Ad spending in 2002 on the rebound, says CMR

Jul 8, 2002  •  Post A Comment

The recent robust broadcast upfront, the rapid growth of Spanish-language television and the coming fall election season are leading the way as advertising continues its 2002 rebound, according to a new midyear estimate from Competitive Media Reporting, which expects overall domestic ad spending in all media to be up 2.5 percent for the year to $109.1 billion.
This year’s broadcast upfront sales were 14 percent above last year’s, according to CMR. “We are off to a good start this year, which suggests a rebound over last year,” said David Peeler, president and CEO of CMR, a Taylor Nelson Sofres company, speaking at AdWatch 2002, a one-day conference held June 25 in Manhattan.
However, not everyone who participated in panels at AdWatch was as optimistic as Mr. Peeler. The outlook is for a “modest increase off a very soft base,” said Alec Gerster, CEO, Initiative Media Worldwide.
There is a “moderate cautious reason to be optimistic,” said Dawn Hudson, president, Pepsi-Cola North America, who also noted that soft drinks, which are inexpensive pleasures, tend to do well in recessionary times.
The nature and the value of the upfront itself was another topic of debate at this year’s AdWatch, with most participants at both the buyers’ and sellers’ panels agreeing that the upfront is here to stay, though its customs and procedures may change.
Doing deals
Future upfronts may blur the distinction among broadcast, cable and syndication, and they may be organized demographically, with one upfront focusing on 12- to 24-year-olds and another on the 18 to 49 demographic, said Mark Rosenthal, president and chief operating officer of MTV Networks, which itself contains a fair spread of demographically oriented networks, from Nickelodeon and MTV to VH1 and TNN.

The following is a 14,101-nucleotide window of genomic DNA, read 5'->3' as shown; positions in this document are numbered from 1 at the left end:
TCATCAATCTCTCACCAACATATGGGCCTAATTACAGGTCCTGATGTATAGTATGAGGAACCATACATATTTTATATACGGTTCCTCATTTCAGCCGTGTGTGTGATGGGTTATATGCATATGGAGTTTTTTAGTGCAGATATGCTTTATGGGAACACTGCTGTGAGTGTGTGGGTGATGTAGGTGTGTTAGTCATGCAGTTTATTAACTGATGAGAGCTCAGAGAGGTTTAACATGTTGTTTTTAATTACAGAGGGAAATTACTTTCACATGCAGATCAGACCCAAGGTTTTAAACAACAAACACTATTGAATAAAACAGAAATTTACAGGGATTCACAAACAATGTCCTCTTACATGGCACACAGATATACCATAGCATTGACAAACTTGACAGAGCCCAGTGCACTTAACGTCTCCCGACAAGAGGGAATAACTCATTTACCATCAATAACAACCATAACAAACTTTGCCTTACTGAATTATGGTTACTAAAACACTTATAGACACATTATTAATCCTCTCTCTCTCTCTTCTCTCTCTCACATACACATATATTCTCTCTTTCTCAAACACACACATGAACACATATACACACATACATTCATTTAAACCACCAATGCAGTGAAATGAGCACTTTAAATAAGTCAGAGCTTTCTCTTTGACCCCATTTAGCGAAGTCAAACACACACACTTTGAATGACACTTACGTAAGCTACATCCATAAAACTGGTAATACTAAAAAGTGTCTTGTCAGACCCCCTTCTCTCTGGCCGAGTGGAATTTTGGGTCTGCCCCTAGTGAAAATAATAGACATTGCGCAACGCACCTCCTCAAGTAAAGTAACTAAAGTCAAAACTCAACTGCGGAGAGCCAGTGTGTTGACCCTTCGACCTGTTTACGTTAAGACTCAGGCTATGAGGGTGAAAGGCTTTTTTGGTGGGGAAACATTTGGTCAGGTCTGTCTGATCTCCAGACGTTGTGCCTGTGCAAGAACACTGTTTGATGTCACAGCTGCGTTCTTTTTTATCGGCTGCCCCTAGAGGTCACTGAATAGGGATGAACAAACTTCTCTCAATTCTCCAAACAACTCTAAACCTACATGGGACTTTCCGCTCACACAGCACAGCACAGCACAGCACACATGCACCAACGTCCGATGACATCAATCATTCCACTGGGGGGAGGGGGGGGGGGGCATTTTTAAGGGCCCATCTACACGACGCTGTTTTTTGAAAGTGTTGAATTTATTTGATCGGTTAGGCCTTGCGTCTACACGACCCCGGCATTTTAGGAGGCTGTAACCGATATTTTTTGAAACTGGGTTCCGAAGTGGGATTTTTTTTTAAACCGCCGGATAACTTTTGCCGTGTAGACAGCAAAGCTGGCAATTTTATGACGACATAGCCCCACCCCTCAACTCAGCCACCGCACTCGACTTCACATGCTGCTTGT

Dollars in future upfronts also will move “toward cable and its general entertainment networks, which aren’t getting `their fair share’ of the upfront pie now,” he said. In this upfront, youth-oriented niche networks are “red, red, red hot,” added Mr. Rosenthal, who spoke at the sellers’ panel.
“MTV aside, [the robust upfront] did not carry over into the cable side, at least in terms of pricing,” said Mr. Gerster, speaking at the buyers’ panel.
Upfront is a “bit of a U.S.-North American thing,” said James Stengel, global marketing officer, the Procter & Gamble Co. “We’ve moved away from that in many other countries. … We try to make the best of the situation [in the United States] by doing [deals] like we did [with] Viacom and Discovery. It gives them a commitment-upfront-but it gives us great flexibility.”
P&G’s cross-platform deals with Viacom and Discovery-for around $300 million and $50 million, respectively-represent what P&G would like in an “ideal world, that being strategic partnerships and alliances,” Mr. Stengel said. The Viacom deal was recently renewed for a second year, and the Discovery deal just closed [EM, June 17, 2002].
Mr. Gerster and Mr. Stengel agreed that consolidation on the agency side has been a positive development, required by consoldation on the sellers’ side. “It’s a global issue, not a U.S. [one],” Mr. Gerster said. “In some ways, what is happening in the U.S. is actually catching up with what has gone on in other markets. But it isn’t just about size.”
The prospective elimination of TV ownership rules and other regulatory changes lifting caps and limits means agencies may soon deal with single companies owning multiple networks and station groups reaching, say, 65 percent of the country and newspaper group and TV station duopolies in the largest markets, he said. The pending Publicis Groupe merger with Bcom3 Group “puts a large percentage of our business into one network,” Mr. Stengel said. “ We can start talking about where is P&G going and how can Publicis go there with us.
Hispanic TV grew by 14 percent last year despite the recession, according to CMR, which predicts another 10.4 percent growth for the medium this year. For network and spot television the 2002 growth estimates are 4.5 percent and 8.9 percent, respectively.